Despite these, the optimism was not sustainable as the degree of sharia implementation remained limited, with the scope of sharia-tinged Perda never graduated from moral to criminal domains. In some areas, the authority of Perda even declined as regional heads came and went. This limited achievement, perhaps, drove certain figures such as Abu Bakar Ba’asyir towards violent solutions again, with the cleric being arrested once more for terrorism-related charges. Ba’asyir was later released from prison in January 2021 after serving 15 years in prison. He returned to his pesantren (Islamic boarding schools) and show signs of a more conformist position towards the government’s promotion of nationalism.

When President Jokowi ascended to power in 2014 with the support of nationalist and inclusive Islamic parties, many forces of sharia politics, including PKS became the opposition and accused Jokowi’s administration of being anti-Islam. This is inseparable from the loss of access to power they formerly enjoyed and their resentment towards Jokowi’s repressive policies, including the disbandment of Hizbut Tahrir Indonesia (HTI) and FPI in 2017 and 2020, respectively.

This resentment gained momentum in the 2016-2017 period when Jokowi was linked to Ahok, Jakarta’s controversial governor who happens to be both a Christian and an ethnic Chinese. The controversy surrounding Ahok at that time was transmuted into a momentum to mobilize the forces of sharia politics and reached its zenith on Aksi 212 (212 Action), which successfully ushered Ahok out of office in Jakarta’s Pilgub 2017.

These forces were made up of prominent figures such as Habib Rizieq Shihab of FPI, Zaitun Rasmin of Wahdah Islamiyah, Bachtiar Nasir of AQL Islamic Center, Amien Rais of Muhammadiyah, Haekal Hasan, Felix Siaw and other figures from PKS, HTI, Dewan Dakwah Islam Indonesia (Indonesian Islamic Da’wah Council), and so forth.

The alliance of these forces hoped to repeat the same success against Jokowi in Pemilu 2019. Despite identity politics becoming a central issue that polarized the nation, Jokowi came out on top and “forced” Shihab, a central figure in the 212 Action, into a self-imposed exile to Saudi Arabia to elude some legal troubles.

The departure of Shihab debilitated the capability of proponents of sharia politics to mobilize. He was away for quite an extended period of time (from 2017 to 2020) but continued to churn out narratives of Jokowi’s anti-Islam regime from Saudi, while waiting for an opportunity to return home and enjoy a hero’s embrace. However, upon his return, the prediction that he would emerge as a revolutionary figure did not materialize. Still, this does not necessarily mean that he cannot play a critical role to promote sharia politics in the run up to Pemilu 2024.

Currently, mass mobilization by proponents of sharia politics is not as massive as before, with the 212 Action’s alumni network losing their capability to achieve this. This is due to the combination of multiple factors. Firstly, as indicated above, the loss of a common enemy. Two, civil societies promoting tolerance and inclusivity provide a check to the proliferation of sharia politics. Three, the diverse backgrounds of the proponents of sharia politics undeniably affect their integrity as a group. Four, pandemic-related restriction also played a role in preventing mass mobilization. Mobilization of violence against the minorities, while not completely absent, may also face greater legal consequences.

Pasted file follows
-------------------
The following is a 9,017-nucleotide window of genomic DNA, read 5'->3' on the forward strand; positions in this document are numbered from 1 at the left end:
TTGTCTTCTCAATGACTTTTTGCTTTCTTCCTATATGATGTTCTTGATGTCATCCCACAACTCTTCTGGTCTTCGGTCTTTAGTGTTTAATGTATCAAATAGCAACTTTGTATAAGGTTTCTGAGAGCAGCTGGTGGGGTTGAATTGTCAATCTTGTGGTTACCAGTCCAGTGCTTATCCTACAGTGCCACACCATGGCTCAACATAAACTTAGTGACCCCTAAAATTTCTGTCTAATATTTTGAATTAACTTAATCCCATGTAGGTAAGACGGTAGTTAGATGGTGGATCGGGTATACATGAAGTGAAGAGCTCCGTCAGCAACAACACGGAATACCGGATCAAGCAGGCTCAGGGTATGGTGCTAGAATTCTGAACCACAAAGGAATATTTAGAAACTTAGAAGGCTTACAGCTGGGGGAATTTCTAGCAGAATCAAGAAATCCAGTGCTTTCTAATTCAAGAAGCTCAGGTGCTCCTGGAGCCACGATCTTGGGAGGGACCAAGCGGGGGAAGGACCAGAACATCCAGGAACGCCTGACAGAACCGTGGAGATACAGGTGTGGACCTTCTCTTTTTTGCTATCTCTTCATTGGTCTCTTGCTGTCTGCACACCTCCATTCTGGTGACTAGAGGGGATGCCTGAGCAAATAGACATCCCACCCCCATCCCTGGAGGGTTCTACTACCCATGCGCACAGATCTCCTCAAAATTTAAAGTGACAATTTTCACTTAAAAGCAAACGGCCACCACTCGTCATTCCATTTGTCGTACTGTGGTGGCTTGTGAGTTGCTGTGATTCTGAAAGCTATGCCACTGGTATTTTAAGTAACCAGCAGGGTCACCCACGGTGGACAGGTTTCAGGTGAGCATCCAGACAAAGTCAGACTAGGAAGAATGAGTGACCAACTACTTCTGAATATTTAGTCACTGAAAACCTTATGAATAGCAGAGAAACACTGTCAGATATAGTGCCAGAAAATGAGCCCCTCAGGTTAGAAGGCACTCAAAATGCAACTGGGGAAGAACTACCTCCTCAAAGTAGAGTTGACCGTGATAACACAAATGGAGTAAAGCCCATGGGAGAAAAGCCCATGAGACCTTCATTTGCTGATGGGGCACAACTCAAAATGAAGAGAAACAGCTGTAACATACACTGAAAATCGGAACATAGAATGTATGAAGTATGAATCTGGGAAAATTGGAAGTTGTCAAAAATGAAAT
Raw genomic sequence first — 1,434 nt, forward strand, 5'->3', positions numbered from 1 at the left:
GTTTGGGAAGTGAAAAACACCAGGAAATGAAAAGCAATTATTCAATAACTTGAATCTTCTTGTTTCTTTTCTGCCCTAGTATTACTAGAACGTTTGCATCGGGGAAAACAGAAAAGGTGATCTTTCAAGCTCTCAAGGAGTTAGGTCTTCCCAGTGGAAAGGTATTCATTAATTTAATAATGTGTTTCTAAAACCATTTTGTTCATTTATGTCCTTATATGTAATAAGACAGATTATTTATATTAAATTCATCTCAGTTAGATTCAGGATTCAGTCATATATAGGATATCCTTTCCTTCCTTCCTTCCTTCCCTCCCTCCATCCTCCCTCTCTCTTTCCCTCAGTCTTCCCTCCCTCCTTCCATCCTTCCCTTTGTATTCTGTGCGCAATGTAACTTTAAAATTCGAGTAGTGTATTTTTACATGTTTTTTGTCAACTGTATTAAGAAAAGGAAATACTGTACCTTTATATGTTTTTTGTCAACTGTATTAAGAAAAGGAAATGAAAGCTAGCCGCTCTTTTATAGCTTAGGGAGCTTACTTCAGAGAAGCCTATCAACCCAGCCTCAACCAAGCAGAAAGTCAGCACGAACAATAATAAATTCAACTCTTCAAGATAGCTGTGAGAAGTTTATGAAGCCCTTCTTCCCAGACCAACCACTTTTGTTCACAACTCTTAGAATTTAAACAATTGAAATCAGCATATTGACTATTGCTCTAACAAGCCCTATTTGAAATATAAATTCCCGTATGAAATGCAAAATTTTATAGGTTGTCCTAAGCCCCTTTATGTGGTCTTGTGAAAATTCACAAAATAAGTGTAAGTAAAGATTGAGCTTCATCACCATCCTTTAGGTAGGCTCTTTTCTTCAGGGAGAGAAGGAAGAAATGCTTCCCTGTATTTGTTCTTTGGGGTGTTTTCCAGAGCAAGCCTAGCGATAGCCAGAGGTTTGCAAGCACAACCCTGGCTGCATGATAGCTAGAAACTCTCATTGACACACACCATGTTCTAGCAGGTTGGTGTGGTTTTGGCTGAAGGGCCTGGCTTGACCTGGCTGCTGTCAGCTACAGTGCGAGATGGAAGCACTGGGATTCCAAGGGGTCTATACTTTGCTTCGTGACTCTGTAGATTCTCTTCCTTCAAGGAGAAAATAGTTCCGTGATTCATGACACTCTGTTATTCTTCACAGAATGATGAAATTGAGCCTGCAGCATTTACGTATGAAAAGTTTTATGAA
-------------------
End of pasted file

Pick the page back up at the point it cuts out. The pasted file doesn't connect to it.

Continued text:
Bachtiar Nasir: Where is He Now?

Although Shihab is arguably the most prominent figure of the 212 Action, he was not the only one responsible for its success. Another one whose contribution cannot be dismissed is Bachtiar Nasir.

The 212 Action started out in 2016 as a protest movement against Ahok, who was deemed to have committed blasphemy against Islam. At the time, Ahok was Jokowi’s successor as Jakarta’s governor following the latter’s clinching of the presidential seat in 2014. Ahok, who was close to Jokowi and hails from double minority background, was an easy target for Jokowi’s detractors. The political momentum for this mounted when Ahok’s speech in one occasion was distorted to portray it as blasphemous.

The pressure to bring Ahok to justice was legitimized when Majelis Ulama Indonesia (Indonesian Ulema Council – MUI) issued a fatwa affirming the blasphemy in Ahok’s speech. Energized by this, Nasir led the 212 Action by establishing Gerakan Nasional Pengawal Fatwa MUI (National Movement to Guard the MUI Fatwa – GNPF-MUI). Through this outfit, Nasir achieved the peak of his career as a Muslim activist for playing a central role in a national-scale movement and receiving massive support from the Muslim population.

Because of this, Nasir, instead of Shihab, is a better example today that exemplifies the potential of sharia politics in the upcoming general election. It should be noted, however, that this has nothing to do with their respective degree of influence – rather, it is an indication of their commitment towards the ideology of sharia. Here, Nasir is more committed to it than Shihab, who tends to be more pragmatic in his approach.

The loss of the Prabowo Subianto-Sandiaga Uno pair in Pemilu 2019, which was supported by Nasir and other 212 Action leaders, did not necessarily diminish the potential of sharia politics. Had the Prabowo Subianto-Sandiaga Uno pair won, its proponents such as Nasir would have enjoyed direct access to power that could facilitate their agenda to promote more sharia-tinged Perda.

Political transaction is unavoidable. We could only imagine what would happen if parties such as PKS gained seats in ministries and other paramilitary organization enjoyed special access to central government and the law enforcement. In such a scenario, the influence of sharia politics would have permeated multiple dimensions such as public education, state enterprise, social service and others.